As an aside, I want to note that it’s possible what’s gnawing at me may have been compounded recently by an evening gleefully spent binge watching Mad Men after the kids were in bed. I can’t say for sure. Whatever the prompt, the societal hate vibe I’m feeling addressed toward my gender is making me wonder: How I can teach my son to respect women? A lot. Sincerely. The way he does or will respect most men implicitly, by virtue of their gender.

I don’t mean the kind of respect that entails holding doors open and saying pretty things. Those are surface gestures with a complicated past, present, and future. I’m talking about deep-seated, honest-to-goodness, unbiased respect.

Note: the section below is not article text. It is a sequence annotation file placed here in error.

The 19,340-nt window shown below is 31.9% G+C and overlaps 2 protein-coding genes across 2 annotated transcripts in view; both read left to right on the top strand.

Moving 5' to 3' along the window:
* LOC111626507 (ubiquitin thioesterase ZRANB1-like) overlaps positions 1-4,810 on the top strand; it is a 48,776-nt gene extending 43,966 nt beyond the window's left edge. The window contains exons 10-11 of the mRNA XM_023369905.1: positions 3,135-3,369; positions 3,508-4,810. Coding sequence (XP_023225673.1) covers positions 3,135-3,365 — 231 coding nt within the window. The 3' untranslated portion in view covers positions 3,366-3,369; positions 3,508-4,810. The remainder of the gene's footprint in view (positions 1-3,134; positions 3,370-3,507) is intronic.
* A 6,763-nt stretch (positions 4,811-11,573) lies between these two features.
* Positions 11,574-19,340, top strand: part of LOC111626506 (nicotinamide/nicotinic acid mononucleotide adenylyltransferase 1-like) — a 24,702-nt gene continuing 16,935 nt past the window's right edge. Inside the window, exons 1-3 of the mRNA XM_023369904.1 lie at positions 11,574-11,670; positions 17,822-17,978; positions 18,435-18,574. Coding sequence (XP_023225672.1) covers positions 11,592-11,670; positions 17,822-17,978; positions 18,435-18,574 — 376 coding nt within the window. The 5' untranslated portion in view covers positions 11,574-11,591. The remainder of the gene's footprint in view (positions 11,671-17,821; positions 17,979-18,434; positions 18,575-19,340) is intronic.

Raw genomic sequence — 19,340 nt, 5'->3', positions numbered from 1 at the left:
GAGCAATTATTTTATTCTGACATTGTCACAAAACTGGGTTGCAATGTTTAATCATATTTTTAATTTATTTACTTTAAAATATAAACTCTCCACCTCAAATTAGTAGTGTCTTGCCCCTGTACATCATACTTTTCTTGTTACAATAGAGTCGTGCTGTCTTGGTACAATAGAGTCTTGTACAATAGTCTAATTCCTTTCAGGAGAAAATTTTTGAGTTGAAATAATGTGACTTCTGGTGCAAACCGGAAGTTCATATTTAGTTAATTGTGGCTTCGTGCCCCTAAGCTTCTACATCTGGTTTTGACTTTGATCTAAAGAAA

My son is bright, and sweet, and thoughtful, and  I’m extremely proud of the young man he is becoming. That said, I’m nervous about the implicit bias, to borrow a word, he absorbs from the world around him. Even from inside our home. I am the primary caregiver, the homemaker, the part-time worker, and the one who does most of the compromising in our house. What messages do I unknowingly send him?

It’s a role I’ve taken on gladly because I love my children. I love them the way you love something so perfect and succinct you didn’t know it was possible the day before it arrived, neatly like a package on your doorstep. Only it was a baby, not a package, that came with a lot of effort, mottled pink skin, a cone head, and tear-stained sticky cheeks.

But now that my son, this person who is part of me but clearly not me, is growing up, I recognize how important my role is in helping him become a feeling, caring, thoughtful, empathetic man who treats women as equals. So, how do I help him to see me and all other women on a level playing ground? Talk about it. If we don’t talk about it, nothing will change.